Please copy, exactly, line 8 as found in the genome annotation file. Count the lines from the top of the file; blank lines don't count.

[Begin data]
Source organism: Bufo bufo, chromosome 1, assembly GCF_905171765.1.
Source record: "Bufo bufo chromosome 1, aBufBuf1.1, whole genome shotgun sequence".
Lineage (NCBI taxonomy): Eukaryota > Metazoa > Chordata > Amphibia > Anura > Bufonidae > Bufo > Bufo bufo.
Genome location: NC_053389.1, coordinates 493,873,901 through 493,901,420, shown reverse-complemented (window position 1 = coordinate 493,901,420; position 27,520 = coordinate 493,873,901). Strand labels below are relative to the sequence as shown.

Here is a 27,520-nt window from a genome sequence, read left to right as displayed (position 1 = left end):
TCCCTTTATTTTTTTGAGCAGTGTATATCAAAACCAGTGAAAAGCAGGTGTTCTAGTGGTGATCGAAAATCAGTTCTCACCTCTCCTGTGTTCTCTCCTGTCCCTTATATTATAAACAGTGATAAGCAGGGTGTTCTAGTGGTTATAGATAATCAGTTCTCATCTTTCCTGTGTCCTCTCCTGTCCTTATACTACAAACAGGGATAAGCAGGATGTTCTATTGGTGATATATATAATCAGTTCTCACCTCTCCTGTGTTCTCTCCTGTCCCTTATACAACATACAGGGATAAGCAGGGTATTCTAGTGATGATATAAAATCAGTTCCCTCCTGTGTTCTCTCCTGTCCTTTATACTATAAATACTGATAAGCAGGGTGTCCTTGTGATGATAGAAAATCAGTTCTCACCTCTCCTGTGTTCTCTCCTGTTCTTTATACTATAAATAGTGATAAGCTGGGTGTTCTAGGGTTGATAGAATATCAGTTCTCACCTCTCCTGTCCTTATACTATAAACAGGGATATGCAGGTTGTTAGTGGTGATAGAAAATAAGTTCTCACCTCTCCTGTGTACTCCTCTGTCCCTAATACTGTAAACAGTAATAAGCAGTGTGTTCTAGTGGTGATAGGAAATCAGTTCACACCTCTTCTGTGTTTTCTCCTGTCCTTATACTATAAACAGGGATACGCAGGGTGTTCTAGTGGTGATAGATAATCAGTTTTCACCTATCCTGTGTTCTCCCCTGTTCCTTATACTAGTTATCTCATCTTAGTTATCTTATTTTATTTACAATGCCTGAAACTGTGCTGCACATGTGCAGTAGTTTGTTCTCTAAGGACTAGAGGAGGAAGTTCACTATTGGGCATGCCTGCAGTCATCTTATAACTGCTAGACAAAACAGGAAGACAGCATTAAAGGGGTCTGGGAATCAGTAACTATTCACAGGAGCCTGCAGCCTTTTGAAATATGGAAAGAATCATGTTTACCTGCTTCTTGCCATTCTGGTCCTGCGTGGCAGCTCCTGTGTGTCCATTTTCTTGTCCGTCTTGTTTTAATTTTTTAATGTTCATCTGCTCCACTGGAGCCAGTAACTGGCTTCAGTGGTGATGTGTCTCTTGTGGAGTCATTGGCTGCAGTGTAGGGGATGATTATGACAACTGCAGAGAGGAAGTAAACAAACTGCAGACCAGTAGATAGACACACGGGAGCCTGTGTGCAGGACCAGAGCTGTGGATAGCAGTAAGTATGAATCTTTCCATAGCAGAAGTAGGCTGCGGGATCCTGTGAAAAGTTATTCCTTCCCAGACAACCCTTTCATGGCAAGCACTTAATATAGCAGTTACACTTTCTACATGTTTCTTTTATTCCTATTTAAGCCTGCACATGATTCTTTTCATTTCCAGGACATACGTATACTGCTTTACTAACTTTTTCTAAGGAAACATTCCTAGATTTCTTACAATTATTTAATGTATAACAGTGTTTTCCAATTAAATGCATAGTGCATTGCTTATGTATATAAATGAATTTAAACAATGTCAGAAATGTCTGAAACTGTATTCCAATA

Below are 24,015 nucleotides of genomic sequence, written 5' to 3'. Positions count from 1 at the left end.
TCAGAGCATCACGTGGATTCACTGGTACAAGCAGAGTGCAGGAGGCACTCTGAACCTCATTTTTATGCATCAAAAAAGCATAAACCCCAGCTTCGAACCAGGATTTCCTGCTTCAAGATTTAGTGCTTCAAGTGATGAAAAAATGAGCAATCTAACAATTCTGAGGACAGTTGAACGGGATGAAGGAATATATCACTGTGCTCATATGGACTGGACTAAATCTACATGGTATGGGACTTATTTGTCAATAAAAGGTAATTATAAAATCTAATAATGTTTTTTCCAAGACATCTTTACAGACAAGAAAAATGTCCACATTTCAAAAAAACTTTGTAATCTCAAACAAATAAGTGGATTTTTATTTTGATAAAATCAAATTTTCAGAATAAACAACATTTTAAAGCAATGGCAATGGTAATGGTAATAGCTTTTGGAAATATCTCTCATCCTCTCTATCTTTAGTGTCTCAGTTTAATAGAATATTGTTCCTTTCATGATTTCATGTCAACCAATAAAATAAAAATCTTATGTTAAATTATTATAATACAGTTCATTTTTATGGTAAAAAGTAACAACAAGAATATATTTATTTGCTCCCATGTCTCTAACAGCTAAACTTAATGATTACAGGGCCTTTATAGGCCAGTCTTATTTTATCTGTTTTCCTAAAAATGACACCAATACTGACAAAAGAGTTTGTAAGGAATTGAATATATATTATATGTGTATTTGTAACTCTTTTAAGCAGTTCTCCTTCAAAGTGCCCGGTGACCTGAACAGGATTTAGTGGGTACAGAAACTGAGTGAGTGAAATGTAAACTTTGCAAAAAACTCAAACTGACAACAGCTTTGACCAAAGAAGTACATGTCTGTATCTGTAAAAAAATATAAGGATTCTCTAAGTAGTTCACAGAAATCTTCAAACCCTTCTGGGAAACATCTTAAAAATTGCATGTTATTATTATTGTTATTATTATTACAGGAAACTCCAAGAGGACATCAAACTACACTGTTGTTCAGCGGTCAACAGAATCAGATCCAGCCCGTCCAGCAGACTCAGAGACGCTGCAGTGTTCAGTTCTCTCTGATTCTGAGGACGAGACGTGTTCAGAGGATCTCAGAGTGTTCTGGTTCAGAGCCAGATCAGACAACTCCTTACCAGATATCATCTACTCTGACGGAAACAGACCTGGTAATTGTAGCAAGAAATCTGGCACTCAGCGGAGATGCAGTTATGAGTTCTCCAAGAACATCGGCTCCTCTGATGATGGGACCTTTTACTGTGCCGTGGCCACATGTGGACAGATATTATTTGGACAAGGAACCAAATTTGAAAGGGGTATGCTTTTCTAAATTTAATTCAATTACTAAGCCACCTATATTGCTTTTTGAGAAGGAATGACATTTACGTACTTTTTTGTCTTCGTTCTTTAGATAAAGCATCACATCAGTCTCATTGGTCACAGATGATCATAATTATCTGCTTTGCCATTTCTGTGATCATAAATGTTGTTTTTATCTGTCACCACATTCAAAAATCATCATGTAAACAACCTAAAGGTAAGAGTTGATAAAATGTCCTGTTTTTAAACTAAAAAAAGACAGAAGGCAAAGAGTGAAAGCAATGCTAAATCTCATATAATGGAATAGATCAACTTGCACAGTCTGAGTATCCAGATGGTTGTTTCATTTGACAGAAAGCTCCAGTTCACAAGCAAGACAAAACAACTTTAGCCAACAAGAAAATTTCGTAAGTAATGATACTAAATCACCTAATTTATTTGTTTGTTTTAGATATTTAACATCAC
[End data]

TCAGAGCATCACGTGGATTCACTGGTACAAGCAGAGTGCAGGAGGCACTCTGAACCTCATTTTTATGCATCAAAAAAGCATAAACCCCAGCTTCGAACCAGGATTTCCTGCTTCAAGATTTAGTGCTTCAAGTGATGAAAAAATGAGCAATCTAACAATTCTGAGGACAGTTGAACGGGATGAAGGAATATATCACTGTGCTCATATGGACTGGACTAAATCTACATGGTATGGGACTTATTTGTCAATAAAAGGTAATTATAAAATCTAATAATGTTTTTTCCAAGACATCTTTACAGACAAGAAAAATGTCCACATTTCAAAAAAACTTTGTAATCTCAAACAAATAAGTGGATTTTTATTTTGATAAAATCAAATTTTCAGAATAAACAACATTTTAAAGCAATGGCAATGGTAATGGTAATAGCTTTTGGAAATATCTCTCATCCTCTCTATCTTTAGTGTCTCAGTTTAATAGAATATTGTTCCTTTCATGATTTCATGTCAACCAATAAAATAAAAATCTTATGTTAAATTATTATAATACAGTTCATTTTTATGGTAAAAAGTAACAACAAGAATATATTTATTTGCTCCCATGTCTCTAACAGCTAAACTTAATGATTACAGGGCCTTTATAGGCCAGTCTTATTTTATCTGTTTTCCTAAAAATGACACCAATACTGACAAAAGAGTTTGTAAGGAATTGAATATATATTATATGTGTATTTGTAACTCTTTTAAGCAGTTCTCCTTCAAAGTGCCCGGTGACCTGAACAGGATTTAGTGGGTACAGAAACTGAGTGAGTGAAATGTAAACTTTGCAAAAAACTCAAACTGACAACAGCTTTGACCAAAGAAGTACATGTCTGTATCTGTAAAAAAATATAAGGATTCTCTAAGTAGTTCACAGAAATCTTCAAACCCTTCTGGGAAACATCTTAAAAATTGCATGTTATTATTATTGTTATTATTATTACAGGAAACTCCAAGAGGACATCAAACTACACTGTTGTTCAGCGGTCAACAGAATCAGATCCAGCCCGTCCAGCAGACTCAGAGACGCTGCAGTGTTCAGTTCTCTCTGATTCTGAGGACGAGACGTGTTCAGAGGATCTCAGAGTGTTCTGGTTCAGAGCCAGATCAGACAACTCCTTACCAGATATCATCTACTCTGACGGAAACAGACCTGGTAATTGTAGCAAGAAATCTGGCACTCAGCGGAGATGCAGTTATGAGTTCTCCAAGAACATCGGCTCCTCTGATGATGGGACCTTTTACTGTGCCGTGGCCACATGTGGACAGATATTATTTGGACAAGGAACCAAATTTGAAAGGGGTATGCTTTTCTAAATTTAATTCAATTACTAAGCCACCTATATTGCTTTTTGAGAAGGAATGACATTTACGTACTTTTTTGTCTTCGTTCTTTAGATAAAGCATCACATCAGTCTCATTGGTCACAGATGATCATAATTATCTGCTTTGCCATTTCTGTGATCATAAATGTTGTTTTTATCTGTCACCACATTCAAAAATCATCATGTAAACAACCTAAAGGTAAGAGTTGATAAAATGTCCTGTTTTTAAACTAAAAAAAGACAGAAGGCAAAGAGTGAAAGCAATGCTAAATCTCATATAATGGAATAGATCAACTTGCACAGTCTGAGTATCCAGATGGTTGTTTCATTTGACAGAAAGCTCCAGTTCACAAGCAAGACAAAACAACTTTAGCCAACAAGAAAATTTCGTAAGTAATGATACTAAATCACCTAATTTATTTGTTTGTTTTAGATATTTAACATCAC